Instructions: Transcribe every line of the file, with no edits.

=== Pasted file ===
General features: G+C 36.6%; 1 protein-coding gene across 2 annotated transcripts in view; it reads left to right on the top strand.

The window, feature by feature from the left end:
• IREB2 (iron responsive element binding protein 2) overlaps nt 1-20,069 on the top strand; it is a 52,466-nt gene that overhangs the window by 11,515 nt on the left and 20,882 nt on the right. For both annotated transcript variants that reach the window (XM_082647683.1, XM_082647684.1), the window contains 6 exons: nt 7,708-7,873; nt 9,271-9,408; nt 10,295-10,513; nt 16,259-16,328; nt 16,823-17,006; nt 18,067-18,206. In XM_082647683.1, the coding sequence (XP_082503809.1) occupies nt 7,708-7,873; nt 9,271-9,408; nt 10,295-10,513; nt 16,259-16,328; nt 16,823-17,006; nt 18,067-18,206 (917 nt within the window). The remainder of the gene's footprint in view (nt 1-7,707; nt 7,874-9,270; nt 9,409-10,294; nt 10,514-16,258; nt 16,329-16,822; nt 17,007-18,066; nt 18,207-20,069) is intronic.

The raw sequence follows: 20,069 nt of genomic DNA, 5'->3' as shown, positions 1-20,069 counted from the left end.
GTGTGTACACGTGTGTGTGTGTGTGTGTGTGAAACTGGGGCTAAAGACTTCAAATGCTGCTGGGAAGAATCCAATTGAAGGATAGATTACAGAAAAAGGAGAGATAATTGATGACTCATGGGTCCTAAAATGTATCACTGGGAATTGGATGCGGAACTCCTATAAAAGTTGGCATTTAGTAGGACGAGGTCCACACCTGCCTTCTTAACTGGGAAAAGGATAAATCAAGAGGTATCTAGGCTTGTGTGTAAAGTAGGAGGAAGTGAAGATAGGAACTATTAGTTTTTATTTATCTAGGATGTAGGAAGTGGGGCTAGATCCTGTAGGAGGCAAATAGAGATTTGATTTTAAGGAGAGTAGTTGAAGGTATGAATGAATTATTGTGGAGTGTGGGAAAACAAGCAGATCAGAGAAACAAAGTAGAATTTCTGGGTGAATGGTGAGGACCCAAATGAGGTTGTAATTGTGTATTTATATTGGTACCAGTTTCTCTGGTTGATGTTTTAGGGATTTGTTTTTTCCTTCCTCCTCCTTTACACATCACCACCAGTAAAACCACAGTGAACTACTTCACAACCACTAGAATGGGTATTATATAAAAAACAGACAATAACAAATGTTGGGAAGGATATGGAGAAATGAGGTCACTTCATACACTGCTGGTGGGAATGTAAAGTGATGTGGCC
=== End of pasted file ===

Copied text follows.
General features: G+C 36.6%; 1 protein-coding gene across 2 annotated transcripts in view; it reads left to right on the top strand.

The window, feature by feature from the left end:
• IREB2 (iron responsive element binding protein 2) overlaps nt 1-20,069 on the top strand; it is a 52,466-nt gene that overhangs the window by 11,515 nt on the left and 20,882 nt on the right. For both annotated transcript variants that reach the window (XM_082647683.1, XM_082647684.1), the window contains 6 exons: nt 7,708-7,873; nt 9,271-9,408; nt 10,295-10,513; nt 16,259-16,328; nt 16,823-17,006; nt 18,067-18,206. In XM_082647683.1, the coding sequence (XP_082503809.1) occupies nt 7,708-7,873; nt 9,271-9,408; nt 10,295-10,513; nt 16,259-16,328; nt 16,823-17,006; nt 18,067-18,206 (917 nt within the window). The remainder of the gene's footprint in view (nt 1-7,707; nt 7,874-9,270; nt 9,409-10,294; nt 10,514-16,258; nt 16,329-16,822; nt 17,007-18,066; nt 18,207-20,069) is intronic.

The raw sequence follows: 20,069 nt of genomic DNA, 5'->3' as shown, positions 1-20,069 counted from the left end.
GTGTGTACACGTGTGTGTGTGTGTGTGTGTGAAACTGGGGCTAAAGACTTCAAATGCTGCTGGGAAGAATCCAATTGAAGGATAGATTACAGAAAAAGGAGAGATAATTGATGACTCATGGGTCCTAAAATGTATCACTGGGAATTGGATGCGGAACTCCTATAAAAGTTGGCATTTAGTAGGACGAGGTCCACACCTGCCTTCTTAACTGGGAAAAGGATAAATCAAGAGGTATCTAGGCTTGTGTGTAAAGTAGGAGGAAGTGAAGATAGGAACTATTAGTTTTTATTTATCTAGGATGTAGGAAGTGGGGCTAGATCCTGTAGGAGGCAAATAGAGATTTGATTTTAAGGAGAGTAGTTGAAGGTATGAATGAATTATTGTGGAGTGTGGGAAAACAAGCAGATCAGAGAAACAAAGTAGAATTTCTGGGTGAATGGTGAGGACCCAAATGAGGTTGTAATTGTGTATTTATATTGGTACCAGTTTCTCTGGTTGATGTTTTAGGGATTTGTTTTTTCCTTCCTCCTCCTTTACACATCACCACCAGTAAAACCACAGTGAACTACTTCACAACCACTAGAATGGGTATTATATAAAAAACAGACAATAACAAATGTTGGGAAGGATATGGAGAAATGAGGTCACTTCATACACTGCTGGTGGGAATGTAAAGTGATGTGGCC